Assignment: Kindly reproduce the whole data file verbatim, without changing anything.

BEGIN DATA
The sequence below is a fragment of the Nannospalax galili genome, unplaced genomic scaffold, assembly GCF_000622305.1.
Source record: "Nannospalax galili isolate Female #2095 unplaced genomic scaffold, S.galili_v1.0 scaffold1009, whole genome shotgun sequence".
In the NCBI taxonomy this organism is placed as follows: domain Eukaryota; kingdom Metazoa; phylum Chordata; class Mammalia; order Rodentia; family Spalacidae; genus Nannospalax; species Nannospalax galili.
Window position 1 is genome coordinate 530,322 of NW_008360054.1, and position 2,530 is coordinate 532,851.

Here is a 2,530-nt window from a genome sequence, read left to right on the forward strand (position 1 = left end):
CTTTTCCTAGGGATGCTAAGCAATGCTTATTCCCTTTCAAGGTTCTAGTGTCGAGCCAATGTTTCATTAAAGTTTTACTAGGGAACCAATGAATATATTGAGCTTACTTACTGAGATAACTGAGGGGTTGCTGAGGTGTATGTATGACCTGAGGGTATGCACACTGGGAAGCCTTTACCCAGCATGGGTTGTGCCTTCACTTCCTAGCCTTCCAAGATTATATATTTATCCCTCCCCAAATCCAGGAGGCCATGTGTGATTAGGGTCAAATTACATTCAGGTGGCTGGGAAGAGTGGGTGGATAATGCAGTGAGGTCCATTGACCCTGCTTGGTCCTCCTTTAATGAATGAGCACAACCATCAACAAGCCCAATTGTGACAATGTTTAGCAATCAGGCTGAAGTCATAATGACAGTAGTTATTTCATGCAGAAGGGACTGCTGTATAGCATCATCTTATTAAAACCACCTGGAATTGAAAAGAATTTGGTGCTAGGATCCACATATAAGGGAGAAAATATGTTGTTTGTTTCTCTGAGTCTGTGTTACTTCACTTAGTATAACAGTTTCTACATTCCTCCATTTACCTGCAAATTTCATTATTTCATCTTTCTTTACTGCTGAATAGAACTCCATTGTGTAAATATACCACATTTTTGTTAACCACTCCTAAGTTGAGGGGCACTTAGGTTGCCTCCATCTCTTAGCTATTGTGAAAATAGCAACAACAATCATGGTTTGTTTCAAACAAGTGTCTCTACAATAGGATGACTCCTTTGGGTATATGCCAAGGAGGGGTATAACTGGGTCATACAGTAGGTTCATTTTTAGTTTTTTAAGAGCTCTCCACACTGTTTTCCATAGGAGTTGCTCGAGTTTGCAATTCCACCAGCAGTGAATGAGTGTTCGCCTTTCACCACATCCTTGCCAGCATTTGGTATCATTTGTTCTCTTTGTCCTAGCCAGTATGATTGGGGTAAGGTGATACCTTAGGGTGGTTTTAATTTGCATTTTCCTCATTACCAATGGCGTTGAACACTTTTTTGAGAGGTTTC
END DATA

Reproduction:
The sequence below is a fragment of the Nannospalax galili genome, unplaced genomic scaffold, assembly GCF_000622305.1.
Source record: "Nannospalax galili isolate Female #2095 unplaced genomic scaffold, S.galili_v1.0 scaffold1009, whole genome shotgun sequence".
In the NCBI taxonomy this organism is placed as follows: domain Eukaryota; kingdom Metazoa; phylum Chordata; class Mammalia; order Rodentia; family Spalacidae; genus Nannospalax; species Nannospalax galili.
Window position 1 is genome coordinate 530,322 of NW_008360054.1, and position 2,530 is coordinate 532,851.

Here is a 2,530-nt window from a genome sequence, read left to right on the forward strand (position 1 = left end):
CTTTTCCTAGGGATGCTAAGCAATGCTTATTCCCTTTCAAGGTTCTAGTGTCGAGCCAATGTTTCATTAAAGTTTTACTAGGGAACCAATGAATATATTGAGCTTACTTACTGAGATAACTGAGGGGTTGCTGAGGTGTATGTATGACCTGAGGGTATGCACACTGGGAAGCCTTTACCCAGCATGGGTTGTGCCTTCACTTCCTAGCCTTCCAAGATTATATATTTATCCCTCCCCAAATCCAGGAGGCCATGTGTGATTAGGGTCAAATTACATTCAGGTGGCTGGGAAGAGTGGGTGGATAATGCAGTGAGGTCCATTGACCCTGCTTGGTCCTCCTTTAATGAATGAGCACAACCATCAACAAGCCCAATTGTGACAATGTTTAGCAATCAGGCTGAAGTCATAATGACAGTAGTTATTTCATGCAGAAGGGACTGCTGTATAGCATCATCTTATTAAAACCACCTGGAATTGAAAAGAATTTGGTGCTAGGATCCACATATAAGGGAGAAAATATGTTGTTTGTTTCTCTGAGTCTGTGTTACTTCACTTAGTATAACAGTTTCTACATTCCTCCATTTACCTGCAAATTTCATTATTTCATCTTTCTTTACTGCTGAATAGAACTCCATTGTGTAAATATACCACATTTTTGTTAACCACTCCTAAGTTGAGGGGCACTTAGGTTGCCTCCATCTCTTAGCTATTGTGAAAATAGCAACAACAATCATGGTTTGTTTCAAACAAGTGTCTCTACAATAGGATGACTCCTTTGGGTATATGCCAAGGAGGGGTATAACTGGGTCATACAGTAGGTTCATTTTTAGTTTTTTAAGAGCTCTCCACACTGTTTTCCATAGGAGTTGCTCGAGTTTGCAATTCCACCAGCAGTGAATGAGTGTTCGCCTTTCACCACATCCTTGCCAGCATTTGGTATCATTTGTTCTCTTTGTCCTAGCCAGTATGATTGGGGTAAGGTGATACCTTAGGGTGGTTTTAATTTGCATTTTCCTCATTACCAATGGCGTTGAACACTTTTTTGAGAGGTTTC